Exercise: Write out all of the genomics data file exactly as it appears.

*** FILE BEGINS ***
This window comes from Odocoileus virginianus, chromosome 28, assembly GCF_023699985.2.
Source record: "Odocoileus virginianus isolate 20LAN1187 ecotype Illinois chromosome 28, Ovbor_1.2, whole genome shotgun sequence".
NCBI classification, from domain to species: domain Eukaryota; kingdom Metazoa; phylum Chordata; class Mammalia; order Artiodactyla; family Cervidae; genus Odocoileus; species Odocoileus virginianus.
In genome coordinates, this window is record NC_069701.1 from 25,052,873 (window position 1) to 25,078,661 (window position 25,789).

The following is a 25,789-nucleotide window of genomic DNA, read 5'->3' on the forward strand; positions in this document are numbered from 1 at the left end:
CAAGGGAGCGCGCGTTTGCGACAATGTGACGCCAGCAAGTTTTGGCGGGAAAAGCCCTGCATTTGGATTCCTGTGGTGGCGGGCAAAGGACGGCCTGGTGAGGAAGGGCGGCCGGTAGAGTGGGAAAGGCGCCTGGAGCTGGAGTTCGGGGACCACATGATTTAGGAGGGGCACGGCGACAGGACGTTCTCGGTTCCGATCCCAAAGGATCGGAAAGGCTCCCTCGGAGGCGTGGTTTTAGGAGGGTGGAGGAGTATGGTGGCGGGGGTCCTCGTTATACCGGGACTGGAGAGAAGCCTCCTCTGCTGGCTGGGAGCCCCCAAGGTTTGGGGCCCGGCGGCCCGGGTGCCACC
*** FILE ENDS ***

This window comes from Odocoileus virginianus, chromosome 28, assembly GCF_023699985.2.
Source record: "Odocoileus virginianus isolate 20LAN1187 ecotype Illinois chromosome 28, Ovbor_1.2, whole genome shotgun sequence".
NCBI classification, from domain to species: domain Eukaryota; kingdom Metazoa; phylum Chordata; class Mammalia; order Artiodactyla; family Cervidae; genus Odocoileus; species Odocoileus virginianus.
In genome coordinates, this window is record NC_069701.1 from 25,052,873 (window position 1) to 25,078,661 (window position 25,789).

The following is a 25,789-nucleotide window of genomic DNA, read 5'->3' on the forward strand; positions in this document are numbered from 1 at the left end:
CAAGGGAGCGCGCGTTTGCGACAATGTGACGCCAGCAAGTTTTGGCGGGAAAAGCCCTGCATTTGGATTCCTGTGGTGGCGGGCAAAGGACGGCCTGGTGAGGAAGGGCGGCCGGTAGAGTGGGAAAGGCGCCTGGAGCTGGAGTTCGGGGACCACATGATTTAGGAGGGGCACGGCGACAGGACGTTCTCGGTTCCGATCCCAAAGGATCGGAAAGGCTCCCTCGGAGGCGTGGTTTTAGGAGGGTGGAGGAGTATGGTGGCGGGGGTCCTCGTTATACCGGGACTGGAGAGAAGCCTCCTCTGCTGGCTGGGAGCCCCCAAGGTTTGGGGCCCGGCGGCCCGGGTGCCACC